Exercises you haven’t done but probably should, Part Two

couple_03

Ask anyone who’s been in the iron game that’s had any type of success and they’ll tell you, “stick to the basics and don’t try and reinvent the wheel.” I couldn’t agree more from a coach/competitor stand point. However, one needs to throw a wrench in their workouts in order to prevent or break through plateaus. Variation is a universal principle that, when applied correctly, can yield incredible results.

One of the most obvious and easiest ways to add variation is to incorporate different exercises into one’s program. Following the first installment in the series, here’s another list of recommended exercises that I’ve rarely seen used.

Band push-ups

Even though training with bands has been around for a while, and used successfully in conjunction with strength training and power lifting, most people who weight train have never been exposed to, let alone used, this outstanding tool.

The laws of physics dictate the specific characteristics of strength curves while performing exercises. The force of movement is more or less dependent on the joint angle during an exercise. For example, in the barbell squat, you may be able to quarter squat 500 pounds, but can only full squat, ass to the floor, 300 pounds. Another common example is the exercise I’m highlighting today: the band push-up. The force at the top of the movement is much greater than the force at the bottom.

Push-ups-with-bands

In a nutshell, bands work by applying more resistance where you’re strong and less where you’re weak. Bands accommodate that natural strength curve; this type of training is referred to as accommodating resistance. Researchers addressed strength curves in training as early as 1900 by putting a cam on selectorized machines. The cam on these machines is what accommodates the ability to apply force according to the strength curve. Nautilus equipment is a prime example of this type of equipment.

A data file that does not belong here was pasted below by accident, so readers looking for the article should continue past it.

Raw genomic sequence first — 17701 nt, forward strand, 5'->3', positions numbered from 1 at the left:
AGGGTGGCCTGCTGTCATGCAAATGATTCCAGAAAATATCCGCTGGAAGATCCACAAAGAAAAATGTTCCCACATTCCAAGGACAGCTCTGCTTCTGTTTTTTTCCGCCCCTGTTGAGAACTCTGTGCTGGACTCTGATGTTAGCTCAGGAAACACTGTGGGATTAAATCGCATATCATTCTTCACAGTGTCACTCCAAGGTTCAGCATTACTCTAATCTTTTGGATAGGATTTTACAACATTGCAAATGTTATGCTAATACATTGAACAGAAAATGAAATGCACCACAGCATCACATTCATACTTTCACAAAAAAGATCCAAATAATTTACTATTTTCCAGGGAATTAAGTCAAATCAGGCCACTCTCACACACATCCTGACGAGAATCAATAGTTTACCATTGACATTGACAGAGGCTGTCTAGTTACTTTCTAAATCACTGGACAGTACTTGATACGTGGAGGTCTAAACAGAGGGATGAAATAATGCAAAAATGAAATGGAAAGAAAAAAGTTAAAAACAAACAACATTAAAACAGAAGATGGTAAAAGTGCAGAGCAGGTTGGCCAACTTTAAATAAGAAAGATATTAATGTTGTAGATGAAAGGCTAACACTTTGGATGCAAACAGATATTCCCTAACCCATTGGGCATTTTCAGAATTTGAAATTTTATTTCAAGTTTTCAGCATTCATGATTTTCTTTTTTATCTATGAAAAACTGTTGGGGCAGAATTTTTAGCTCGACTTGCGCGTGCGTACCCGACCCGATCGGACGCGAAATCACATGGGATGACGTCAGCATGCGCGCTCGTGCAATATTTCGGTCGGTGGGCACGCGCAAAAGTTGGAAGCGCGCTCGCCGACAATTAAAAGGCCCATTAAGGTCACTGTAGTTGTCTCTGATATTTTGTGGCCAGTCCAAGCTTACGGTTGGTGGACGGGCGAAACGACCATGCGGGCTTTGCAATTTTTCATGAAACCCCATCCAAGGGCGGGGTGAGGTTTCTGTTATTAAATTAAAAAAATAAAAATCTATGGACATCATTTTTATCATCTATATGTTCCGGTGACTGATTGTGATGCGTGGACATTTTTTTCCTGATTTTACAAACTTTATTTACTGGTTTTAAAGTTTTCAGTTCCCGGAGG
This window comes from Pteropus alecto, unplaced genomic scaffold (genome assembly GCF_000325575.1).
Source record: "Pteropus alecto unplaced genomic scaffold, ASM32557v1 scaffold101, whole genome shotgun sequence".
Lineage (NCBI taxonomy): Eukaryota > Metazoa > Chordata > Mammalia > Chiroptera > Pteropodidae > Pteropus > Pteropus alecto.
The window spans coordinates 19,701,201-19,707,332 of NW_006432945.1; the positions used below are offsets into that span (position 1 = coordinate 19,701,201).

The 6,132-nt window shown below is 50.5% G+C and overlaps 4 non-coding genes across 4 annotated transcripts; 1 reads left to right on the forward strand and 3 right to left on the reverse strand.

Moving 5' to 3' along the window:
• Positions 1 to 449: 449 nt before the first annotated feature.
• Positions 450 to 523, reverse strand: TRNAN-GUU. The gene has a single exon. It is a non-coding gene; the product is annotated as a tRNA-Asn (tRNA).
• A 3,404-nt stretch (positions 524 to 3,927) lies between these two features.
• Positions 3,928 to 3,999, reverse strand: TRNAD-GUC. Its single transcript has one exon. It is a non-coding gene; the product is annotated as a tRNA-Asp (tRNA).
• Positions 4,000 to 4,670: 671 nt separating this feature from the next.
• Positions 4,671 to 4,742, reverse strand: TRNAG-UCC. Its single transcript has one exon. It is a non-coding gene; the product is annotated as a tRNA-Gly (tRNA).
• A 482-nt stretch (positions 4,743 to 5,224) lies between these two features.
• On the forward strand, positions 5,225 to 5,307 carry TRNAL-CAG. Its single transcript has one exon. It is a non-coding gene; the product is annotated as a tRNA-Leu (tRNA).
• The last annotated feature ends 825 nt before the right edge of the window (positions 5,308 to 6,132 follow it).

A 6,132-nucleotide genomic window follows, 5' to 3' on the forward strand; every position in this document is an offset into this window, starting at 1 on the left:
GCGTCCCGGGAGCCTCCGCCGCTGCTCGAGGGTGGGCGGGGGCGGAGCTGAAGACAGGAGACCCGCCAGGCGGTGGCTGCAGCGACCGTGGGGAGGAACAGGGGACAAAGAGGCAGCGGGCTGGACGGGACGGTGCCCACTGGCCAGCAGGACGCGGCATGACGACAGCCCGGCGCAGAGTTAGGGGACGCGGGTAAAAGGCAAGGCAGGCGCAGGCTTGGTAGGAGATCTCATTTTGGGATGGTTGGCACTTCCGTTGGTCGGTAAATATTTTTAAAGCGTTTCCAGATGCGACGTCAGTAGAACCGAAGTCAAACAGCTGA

Read the rest of this entry »

  

You can follow us on Twitter and Facebook for content updates. Also, sign up for our email list for weekly updates and check us out on Google+ as well.

Exercises you haven’t done but probably should

furci_workout

Ask anyone who’s been in the iron game that’s had any type of success and they’ll tell you, “stick to the basics and don’t try and reinvent the wheel.” I couldn’t agree more from a coach/competitor stand point. However, one needs to throw a wrench in their workouts in order to prevent or break through plateaus. Variation is a universal principle that, when applied correctly, can yield incredible results.

One of the most obvious and easiest ways to add variation is to incorporate different exercises to one’s program. The following is a list of exercises I have rarely seen used, but recommend in this first installment.

Smith machine ladder push-ups

A chest exercise most often used as a finishing exercise can be used toward the beginning of your program with the proper adjustments. For those who can perform push-ups easily and require more resistance, this can be accomplished by adding chains around your neck, putting a box or bench under your feet, and/or using tempo. Conversely, if performing push-ups is difficult, especially toward the end of the workout, start at a higher level on the smith machine.

One set is going to consist of three subsets, which essentially are drop sets. The higher you place the bar the lighter the load.

Furci_1

Start the exercise in a position where positive failure is achieved between eight and 12 reps. Notice the straight line from the shoulders to the hips to the feet. Try to maintain this position as much as possible throughout the exercise.

Raise the bar one level, and perform the second part of the set. The goal is to achieve six to eight reps to positive failure. If the load is too heavy to achieve the desired reps, go up two levels the next time.

Read the rest of this entry »

  

Related Posts